The East African Community (EAC) partner States appear to always be fighting over products from their neighbours.
If it is not Kenya and Uganda feuding about milk, eggs or sugar, it is Kenya and Tanzania taking on each other over chicks, confectioneries and cooking gas. It is seen across the regional trading bloc.
The so-called sibling rivalry, at times spawned by the need to protect local industries, not only negates the ideals of the bloc but also has a major impact on businesses, jobs and slowing down economies.
Non-tariff barriers (NTBs) to trade in East Africa remain a major hurdle for businesses undertaking cross-border trade despite the region having over the years made major strides to get rid of these bottlenecks, according to a new report by Trademark Africa.
According to the organisation, EAC partner States have over time demonstrated commitment to resolving non-tariff barriers and significantly reducing the amount of time taken to address them.
The partner States, for instance, have a 90 per cent resolution rate for NTBs and reduced the time taken to resolve NTBs from 535 days in 2015 to 76.6 days in 2021.
“The East African Community has made tremendous progress in integration and trade over the last decade, attested to by the rising trade volumes,” said Trademark Africa in an annual report.
“However, non-tariff barriers (which are laws, regulations, administrative and technical requirements other than tariffs imposed by a partner State that impede trade) continue to challenge the realisation of the EAC Common Market.”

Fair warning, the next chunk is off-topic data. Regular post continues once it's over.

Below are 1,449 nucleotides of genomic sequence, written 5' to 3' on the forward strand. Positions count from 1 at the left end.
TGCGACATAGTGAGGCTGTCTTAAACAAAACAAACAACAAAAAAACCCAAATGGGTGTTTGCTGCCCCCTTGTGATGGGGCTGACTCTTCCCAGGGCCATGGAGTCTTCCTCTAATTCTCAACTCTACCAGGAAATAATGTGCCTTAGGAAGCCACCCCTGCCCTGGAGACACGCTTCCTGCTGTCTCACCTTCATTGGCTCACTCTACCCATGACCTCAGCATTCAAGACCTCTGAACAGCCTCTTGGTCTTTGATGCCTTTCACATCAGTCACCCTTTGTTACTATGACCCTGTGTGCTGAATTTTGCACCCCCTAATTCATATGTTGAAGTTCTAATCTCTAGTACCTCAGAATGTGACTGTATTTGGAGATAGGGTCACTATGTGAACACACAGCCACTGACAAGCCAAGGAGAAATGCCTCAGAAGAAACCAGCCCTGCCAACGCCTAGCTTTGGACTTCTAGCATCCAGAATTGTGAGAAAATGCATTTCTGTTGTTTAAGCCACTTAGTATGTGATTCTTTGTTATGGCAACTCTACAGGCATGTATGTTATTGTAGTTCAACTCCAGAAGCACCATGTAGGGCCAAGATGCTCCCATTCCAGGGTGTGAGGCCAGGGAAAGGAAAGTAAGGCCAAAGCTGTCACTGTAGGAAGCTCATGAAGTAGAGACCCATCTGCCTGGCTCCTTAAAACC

Trademark and the EAC Secretariat recently undertook a study on the impact of the NTBs in the region.
The study showed that NTBs slowed trade down by 30 to 80 per cent. Among the major barriers to trade identified by the study are rules of origin, costly road user charges, lengthy customs procedures, additional taxes and sanitary and phytosanitary (SPS) measures.
“The most reported NTBs were issues relating to rules of origin (22 per cent), costly road user charges (seven per cent), lengthy customs procedures (seven per cent) additional taxes and other charges (six per cent) and SPS at (four per cent),” said Trademark.
According to the study, different sectors are affected differently, with sectors such as confectionery able to rebound once the NTBs are lifted, while some value chains like poultry are more prone to NTBs.
Trademark gives the example of feuding between Kenya and Uganda in 2015 in which Uganda had discriminatively imposed a 10 per cent duty on Kenyan manufactured laundry bar soaps.
For about the nine months that the duty was in place, there was a 90 per cent dip in trade with Kenyan firms losing revenues to the tune of $800,000 (Sh102 million).
“Before the NTB, Kenya exported over 1.6 million kilogrammes (kgs) of soap to Uganda, worth about $941,000 (Sh120.45 million); but when the NTB was introduced, trade reduced to just about 86,000 kg worth just over $100,000 (Sh12.8 million). This shows a 90 per cent drop in trade that cost businesses
over $800,000 (Sh102 million ) in lost revenues,” said Trademark Africa in a report, adding that it took 262 days to resolve this matter, during which there were numerous lost opportunities.
The matter was resolved in June 2016.
“After the resolution of the NTB in 2016, the quantity increased gradually to 147,955 kgs in 2017 and 2.3 million kgs in 2021. This shows that the resolution of the NTB has increased the exports of bar soaps from Kenya to Uganda by 2.2 million Kgs in 2021, which translates to $1.5 million (Sh192 million).”
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